Is Duer a doer?

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Mary Constance Parks called to my attention a short post about a "virtual assistant" announced on Tuesday by Baidu, China's largest search engine.

Five years ago, we looked into the nuances of the name "Baidu":

"Soon to be lost in translation" (7/11/10).

Now Baidu is expanding its services with the launching of this new assistant, "Duer", and Mary is eager to know more about the name.

Here is the article:

"Baidu unveils a voice-activated, AI-based smartphone assistant" (9/10/15)

Snippet: "The program is called 'Duer', which roughly translates into 'Du Secretary'…".

Something doesn't sound right here.  I don't know of any word in Mandarin pronounced "er" that means "secretary".  Furthermore, according to People's Daily and to Baidu itself, the name of the new product is "Dumi", not "Duer", and the former would indeed mean "Du Secretary" — dùmì 度秘, where mì 秘 ("secret") is short for mìshū 秘書 ("secretary").

I asked Kaiser Kuo, who is director for international communications at Baidu, what gives.  He replied:

It's called Duer in English (not my call) and 度秘 in Chinese. They didn't want "Do Me" as the name for a female-voiced secretary, I guess—but something close to "Do Her" was apparently okay!

 It's really not like Siri: It's more about O2O services. You can order all sorts of on-demand services through it, which is not something possible with Siri or Cortana: Reserve a table, order specific dishes for takeout, arrange a dog groomer, etc.

Not knowing what O2O meant, I looked it up and found that it stands for "Online to Offline".  Intrigued, I did a Google search on O2O, from which I learned that, although this is a fledgling type of ecommerce, it is rather vexed, as is Baidu's involvement in it.

"O2O is our industry’s stupidest acronym" (10/3/14) (watch the hilarious GIF of a panda destroying an office)

"Fear and greed drive China’s online to offline commerce craze" (8/6/15)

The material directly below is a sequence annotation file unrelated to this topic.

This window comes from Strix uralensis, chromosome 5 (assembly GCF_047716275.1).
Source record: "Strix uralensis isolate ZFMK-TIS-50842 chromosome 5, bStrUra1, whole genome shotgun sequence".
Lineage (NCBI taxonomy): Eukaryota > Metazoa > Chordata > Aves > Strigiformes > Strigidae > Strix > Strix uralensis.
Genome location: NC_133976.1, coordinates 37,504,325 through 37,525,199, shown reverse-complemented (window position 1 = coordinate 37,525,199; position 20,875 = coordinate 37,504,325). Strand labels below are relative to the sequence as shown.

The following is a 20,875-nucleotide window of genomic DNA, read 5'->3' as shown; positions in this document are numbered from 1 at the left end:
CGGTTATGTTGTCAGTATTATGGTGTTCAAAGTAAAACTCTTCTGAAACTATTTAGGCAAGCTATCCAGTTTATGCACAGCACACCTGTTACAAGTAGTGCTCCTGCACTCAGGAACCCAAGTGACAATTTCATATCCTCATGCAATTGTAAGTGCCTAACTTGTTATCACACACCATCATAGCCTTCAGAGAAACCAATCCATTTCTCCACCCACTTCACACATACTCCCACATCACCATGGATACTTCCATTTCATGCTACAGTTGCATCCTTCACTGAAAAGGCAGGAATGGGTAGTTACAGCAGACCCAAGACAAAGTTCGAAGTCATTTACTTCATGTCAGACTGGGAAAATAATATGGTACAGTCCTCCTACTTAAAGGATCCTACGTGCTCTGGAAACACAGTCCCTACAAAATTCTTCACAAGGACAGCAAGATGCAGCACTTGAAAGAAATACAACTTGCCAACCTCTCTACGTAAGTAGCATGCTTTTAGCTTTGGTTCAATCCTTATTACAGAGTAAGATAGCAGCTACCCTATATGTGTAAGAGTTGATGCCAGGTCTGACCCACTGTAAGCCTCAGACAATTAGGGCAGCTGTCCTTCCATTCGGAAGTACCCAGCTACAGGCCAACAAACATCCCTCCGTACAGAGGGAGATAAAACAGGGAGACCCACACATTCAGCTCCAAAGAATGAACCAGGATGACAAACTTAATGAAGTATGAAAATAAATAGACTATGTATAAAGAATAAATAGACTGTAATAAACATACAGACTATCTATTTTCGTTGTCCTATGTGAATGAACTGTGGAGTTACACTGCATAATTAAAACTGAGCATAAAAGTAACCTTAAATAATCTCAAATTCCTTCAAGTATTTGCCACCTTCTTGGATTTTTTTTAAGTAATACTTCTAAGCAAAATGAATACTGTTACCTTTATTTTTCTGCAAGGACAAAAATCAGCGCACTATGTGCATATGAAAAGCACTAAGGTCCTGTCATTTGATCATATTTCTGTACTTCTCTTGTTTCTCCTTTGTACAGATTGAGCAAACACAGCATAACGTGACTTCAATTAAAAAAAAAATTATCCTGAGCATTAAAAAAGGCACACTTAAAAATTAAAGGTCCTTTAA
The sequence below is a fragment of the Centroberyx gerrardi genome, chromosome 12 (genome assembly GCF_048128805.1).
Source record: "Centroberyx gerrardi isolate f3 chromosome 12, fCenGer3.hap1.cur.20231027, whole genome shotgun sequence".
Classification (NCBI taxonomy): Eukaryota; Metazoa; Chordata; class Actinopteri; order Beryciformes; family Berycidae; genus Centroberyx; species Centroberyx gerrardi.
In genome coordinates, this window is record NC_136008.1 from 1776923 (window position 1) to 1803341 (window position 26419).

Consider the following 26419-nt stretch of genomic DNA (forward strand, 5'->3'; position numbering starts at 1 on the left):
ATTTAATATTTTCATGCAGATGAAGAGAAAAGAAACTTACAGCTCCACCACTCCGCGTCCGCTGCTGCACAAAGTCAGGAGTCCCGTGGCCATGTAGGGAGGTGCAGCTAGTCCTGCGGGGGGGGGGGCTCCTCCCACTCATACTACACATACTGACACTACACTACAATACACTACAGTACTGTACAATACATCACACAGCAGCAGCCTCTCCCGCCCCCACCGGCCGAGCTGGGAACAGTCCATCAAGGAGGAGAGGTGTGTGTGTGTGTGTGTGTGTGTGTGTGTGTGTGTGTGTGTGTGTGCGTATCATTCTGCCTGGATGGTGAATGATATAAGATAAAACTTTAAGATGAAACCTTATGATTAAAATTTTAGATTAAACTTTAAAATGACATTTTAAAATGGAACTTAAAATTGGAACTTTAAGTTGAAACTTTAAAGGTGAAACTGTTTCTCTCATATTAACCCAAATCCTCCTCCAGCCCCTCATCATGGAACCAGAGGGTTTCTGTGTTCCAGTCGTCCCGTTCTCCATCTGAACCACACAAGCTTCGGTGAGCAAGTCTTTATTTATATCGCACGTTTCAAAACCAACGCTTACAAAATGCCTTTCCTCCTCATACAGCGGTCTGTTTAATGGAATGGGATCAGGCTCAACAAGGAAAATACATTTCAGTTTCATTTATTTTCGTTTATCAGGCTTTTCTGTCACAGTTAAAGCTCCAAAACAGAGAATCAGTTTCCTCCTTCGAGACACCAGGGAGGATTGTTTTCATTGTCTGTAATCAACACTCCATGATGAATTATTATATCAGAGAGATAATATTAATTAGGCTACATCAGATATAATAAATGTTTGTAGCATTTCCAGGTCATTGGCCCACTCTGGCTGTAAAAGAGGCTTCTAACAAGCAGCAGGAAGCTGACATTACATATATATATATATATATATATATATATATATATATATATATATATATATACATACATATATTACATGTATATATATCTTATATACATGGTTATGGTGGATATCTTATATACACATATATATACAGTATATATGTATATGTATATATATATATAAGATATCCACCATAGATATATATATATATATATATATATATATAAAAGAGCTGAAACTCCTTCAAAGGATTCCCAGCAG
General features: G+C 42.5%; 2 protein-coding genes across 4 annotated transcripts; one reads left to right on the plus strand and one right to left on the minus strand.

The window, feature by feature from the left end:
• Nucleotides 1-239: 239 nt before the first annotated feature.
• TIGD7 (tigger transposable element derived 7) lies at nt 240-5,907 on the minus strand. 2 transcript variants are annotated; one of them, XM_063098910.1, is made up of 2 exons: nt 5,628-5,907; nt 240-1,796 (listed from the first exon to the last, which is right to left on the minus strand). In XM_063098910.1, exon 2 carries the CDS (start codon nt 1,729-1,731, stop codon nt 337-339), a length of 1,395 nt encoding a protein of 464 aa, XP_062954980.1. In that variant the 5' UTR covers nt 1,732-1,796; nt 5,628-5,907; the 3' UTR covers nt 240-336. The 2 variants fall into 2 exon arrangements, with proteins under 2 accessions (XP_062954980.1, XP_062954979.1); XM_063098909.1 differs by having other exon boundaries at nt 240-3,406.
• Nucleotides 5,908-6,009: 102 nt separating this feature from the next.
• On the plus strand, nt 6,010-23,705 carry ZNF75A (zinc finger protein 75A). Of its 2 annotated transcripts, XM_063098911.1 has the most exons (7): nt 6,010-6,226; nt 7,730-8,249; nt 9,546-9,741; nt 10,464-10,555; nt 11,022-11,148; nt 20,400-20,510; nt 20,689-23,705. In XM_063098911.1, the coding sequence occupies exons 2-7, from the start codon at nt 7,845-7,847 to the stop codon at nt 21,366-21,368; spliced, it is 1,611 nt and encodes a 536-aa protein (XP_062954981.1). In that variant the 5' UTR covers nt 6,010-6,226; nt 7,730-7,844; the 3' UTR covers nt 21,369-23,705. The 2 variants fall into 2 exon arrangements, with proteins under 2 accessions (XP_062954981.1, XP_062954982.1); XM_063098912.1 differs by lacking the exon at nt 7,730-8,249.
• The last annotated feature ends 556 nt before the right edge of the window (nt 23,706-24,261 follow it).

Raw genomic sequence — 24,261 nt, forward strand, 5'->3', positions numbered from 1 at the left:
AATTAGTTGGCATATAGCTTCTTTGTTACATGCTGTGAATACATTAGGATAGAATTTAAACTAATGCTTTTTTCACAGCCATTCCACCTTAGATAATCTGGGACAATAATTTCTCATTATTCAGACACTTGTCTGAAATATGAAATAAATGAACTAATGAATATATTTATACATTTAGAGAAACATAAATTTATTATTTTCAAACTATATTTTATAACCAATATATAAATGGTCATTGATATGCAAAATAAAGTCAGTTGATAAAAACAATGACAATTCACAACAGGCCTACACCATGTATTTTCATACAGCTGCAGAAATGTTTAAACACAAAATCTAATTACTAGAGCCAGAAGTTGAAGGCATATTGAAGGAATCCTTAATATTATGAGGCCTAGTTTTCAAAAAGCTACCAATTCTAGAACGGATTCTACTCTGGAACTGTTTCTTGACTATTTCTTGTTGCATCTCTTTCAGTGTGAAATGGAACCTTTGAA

I'm not sure that I understand the basis for the animosity and negativity toward O2O services.  If you can use them to order dinner or get your dog groomed, it seems like they have the potential to fill a need felt by some consumers.  The question, though, is whether they can really Du what they promise.

[Thanks to Brendan O'Kane]


  1. AntC said,

    September 10, 2015 @ 10:52 pm

    Thank you Victor for the hilarious panda.

    That looks suspiciously like a dual-floppy Macintosh getting trashed. Should fix the year pretty exactly.

  2. Victor Mair said,

    September 10, 2015 @ 11:32 pm

    Glad you appreciated the outraged panda GIF, AntC.

    Reminds me of this:

    "Rage in Kunming" (3/2/13)

    BTW, I had a Macintosh computer just like the one the panda trashes in the GIF. I think it's still up in my attic. And I also had the first "portable" Macintosh computer; it weighed 18 pounds and I proudly lugged it all over the world.

  3. 번하드 said,

    September 11, 2015 @ 11:44 am

    Ah, that panda… I remembered and found it again:

  4. Neil Dolinger said,

    September 11, 2015 @ 2:40 pm

    "It's called Duer in English (not my call)"

    This is a remarkable level of candor for any corporate spokesperson, let alone one representing a Chinese company.

  5. James Bradbury said,

    September 11, 2015 @ 3:15 pm

    Microsoft/Bing’s new AI-based Chinese chatbot has a similarly inexplicable English name (小冰 becomes XiaoIce)

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